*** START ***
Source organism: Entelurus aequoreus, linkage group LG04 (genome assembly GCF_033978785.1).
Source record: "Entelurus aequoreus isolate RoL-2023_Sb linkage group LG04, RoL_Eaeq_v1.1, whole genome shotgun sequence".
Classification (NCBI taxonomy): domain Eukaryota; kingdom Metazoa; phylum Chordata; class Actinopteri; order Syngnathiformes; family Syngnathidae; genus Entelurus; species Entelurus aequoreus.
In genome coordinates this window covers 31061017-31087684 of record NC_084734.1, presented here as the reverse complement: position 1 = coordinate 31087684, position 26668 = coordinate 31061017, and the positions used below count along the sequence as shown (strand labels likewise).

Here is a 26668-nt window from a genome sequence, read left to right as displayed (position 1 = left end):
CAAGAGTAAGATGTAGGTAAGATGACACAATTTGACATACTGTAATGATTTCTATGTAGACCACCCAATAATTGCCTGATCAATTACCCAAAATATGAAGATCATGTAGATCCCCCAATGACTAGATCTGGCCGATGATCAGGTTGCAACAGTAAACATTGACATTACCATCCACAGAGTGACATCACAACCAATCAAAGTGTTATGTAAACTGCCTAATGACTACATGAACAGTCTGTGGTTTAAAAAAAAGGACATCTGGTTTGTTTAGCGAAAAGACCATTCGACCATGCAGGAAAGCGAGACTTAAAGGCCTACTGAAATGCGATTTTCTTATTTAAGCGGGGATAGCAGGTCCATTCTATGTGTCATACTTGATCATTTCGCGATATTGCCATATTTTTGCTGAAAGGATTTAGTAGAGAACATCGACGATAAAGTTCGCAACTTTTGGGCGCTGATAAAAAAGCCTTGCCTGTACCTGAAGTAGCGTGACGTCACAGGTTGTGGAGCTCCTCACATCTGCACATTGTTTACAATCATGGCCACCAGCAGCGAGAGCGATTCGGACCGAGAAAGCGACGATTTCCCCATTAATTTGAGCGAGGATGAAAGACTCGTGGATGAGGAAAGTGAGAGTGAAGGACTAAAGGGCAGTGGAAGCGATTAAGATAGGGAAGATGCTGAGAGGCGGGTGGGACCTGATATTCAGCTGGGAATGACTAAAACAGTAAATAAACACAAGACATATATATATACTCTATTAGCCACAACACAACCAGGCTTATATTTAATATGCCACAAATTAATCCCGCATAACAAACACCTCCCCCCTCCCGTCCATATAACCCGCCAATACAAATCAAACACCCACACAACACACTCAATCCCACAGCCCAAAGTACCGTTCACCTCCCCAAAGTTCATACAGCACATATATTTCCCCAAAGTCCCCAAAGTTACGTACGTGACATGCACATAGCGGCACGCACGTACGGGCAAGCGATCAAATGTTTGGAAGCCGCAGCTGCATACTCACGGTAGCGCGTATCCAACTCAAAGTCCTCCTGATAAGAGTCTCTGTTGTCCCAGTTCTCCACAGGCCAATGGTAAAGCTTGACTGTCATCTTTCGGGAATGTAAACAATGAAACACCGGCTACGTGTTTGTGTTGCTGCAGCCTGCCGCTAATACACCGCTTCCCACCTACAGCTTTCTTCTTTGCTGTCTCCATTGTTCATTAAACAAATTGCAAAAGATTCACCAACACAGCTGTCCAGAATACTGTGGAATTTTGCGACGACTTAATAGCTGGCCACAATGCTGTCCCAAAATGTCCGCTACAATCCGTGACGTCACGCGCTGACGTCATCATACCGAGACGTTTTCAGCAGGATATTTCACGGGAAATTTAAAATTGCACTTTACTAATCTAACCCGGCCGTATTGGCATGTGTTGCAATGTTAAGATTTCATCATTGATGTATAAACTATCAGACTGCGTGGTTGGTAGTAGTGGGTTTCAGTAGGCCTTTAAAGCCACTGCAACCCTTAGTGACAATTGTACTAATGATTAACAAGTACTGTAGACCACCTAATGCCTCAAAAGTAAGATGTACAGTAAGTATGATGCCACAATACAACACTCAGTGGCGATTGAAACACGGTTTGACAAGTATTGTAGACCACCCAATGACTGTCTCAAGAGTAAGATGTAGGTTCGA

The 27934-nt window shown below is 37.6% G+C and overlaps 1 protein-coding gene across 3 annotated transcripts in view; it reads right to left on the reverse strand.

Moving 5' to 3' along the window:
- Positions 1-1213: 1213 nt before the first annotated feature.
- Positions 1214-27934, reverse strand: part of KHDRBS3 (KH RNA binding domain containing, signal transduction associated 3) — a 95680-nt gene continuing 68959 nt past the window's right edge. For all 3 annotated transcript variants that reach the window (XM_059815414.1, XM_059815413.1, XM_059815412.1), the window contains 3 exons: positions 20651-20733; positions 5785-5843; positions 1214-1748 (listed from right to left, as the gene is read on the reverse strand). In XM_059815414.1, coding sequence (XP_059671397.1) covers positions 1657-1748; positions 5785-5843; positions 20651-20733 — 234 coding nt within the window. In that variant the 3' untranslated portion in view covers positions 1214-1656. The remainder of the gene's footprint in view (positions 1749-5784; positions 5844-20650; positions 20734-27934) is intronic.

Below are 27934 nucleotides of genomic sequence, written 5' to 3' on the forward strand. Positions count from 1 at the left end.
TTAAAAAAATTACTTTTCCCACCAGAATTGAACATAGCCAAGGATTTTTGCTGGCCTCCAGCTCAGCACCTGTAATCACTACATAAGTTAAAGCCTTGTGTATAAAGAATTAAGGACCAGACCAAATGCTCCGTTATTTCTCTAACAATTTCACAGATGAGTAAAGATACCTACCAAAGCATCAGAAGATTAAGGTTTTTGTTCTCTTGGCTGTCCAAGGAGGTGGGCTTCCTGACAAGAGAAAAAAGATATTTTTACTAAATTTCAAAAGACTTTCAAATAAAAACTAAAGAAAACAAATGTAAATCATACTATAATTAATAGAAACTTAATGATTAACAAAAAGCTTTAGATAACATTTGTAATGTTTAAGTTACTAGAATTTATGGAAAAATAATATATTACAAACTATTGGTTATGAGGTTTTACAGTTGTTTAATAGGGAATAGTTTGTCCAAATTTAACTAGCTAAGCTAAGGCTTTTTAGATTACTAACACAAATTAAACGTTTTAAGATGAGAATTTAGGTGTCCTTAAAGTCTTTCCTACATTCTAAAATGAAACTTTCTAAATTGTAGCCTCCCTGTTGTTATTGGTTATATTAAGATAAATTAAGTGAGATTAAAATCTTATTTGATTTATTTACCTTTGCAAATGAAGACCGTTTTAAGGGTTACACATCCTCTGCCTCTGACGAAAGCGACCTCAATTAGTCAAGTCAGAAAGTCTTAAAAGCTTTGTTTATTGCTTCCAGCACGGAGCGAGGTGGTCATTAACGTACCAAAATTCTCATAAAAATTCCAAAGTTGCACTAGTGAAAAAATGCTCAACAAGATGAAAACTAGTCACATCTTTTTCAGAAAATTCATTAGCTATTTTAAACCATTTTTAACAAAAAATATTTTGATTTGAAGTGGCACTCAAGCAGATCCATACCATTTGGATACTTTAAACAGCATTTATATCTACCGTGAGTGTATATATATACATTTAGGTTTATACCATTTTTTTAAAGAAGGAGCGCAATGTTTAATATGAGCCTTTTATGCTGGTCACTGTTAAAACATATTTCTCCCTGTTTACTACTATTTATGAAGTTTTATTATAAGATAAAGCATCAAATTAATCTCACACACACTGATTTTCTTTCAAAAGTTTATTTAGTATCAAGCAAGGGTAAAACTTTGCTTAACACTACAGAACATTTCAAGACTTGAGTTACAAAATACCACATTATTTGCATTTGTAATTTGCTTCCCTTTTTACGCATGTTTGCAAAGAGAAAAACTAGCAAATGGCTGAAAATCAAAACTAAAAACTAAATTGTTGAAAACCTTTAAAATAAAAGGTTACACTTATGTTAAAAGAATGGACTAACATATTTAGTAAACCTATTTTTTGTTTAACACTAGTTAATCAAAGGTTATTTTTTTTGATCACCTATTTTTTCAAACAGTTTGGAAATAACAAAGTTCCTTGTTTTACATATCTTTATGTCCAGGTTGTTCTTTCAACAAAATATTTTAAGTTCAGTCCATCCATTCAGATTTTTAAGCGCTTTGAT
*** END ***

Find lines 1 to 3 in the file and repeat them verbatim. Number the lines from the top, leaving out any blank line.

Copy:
Source organism: Entelurus aequoreus, linkage group LG04 (genome assembly GCF_033978785.1).
Source record: "Entelurus aequoreus isolate RoL-2023_Sb linkage group LG04, RoL_Eaeq_v1.1, whole genome shotgun sequence".
Classification (NCBI taxonomy): domain Eukaryota; kingdom Metazoa; phylum Chordata; class Actinopteri; order Syngnathiformes; family Syngnathidae; genus Entelurus; species Entelurus aequoreus.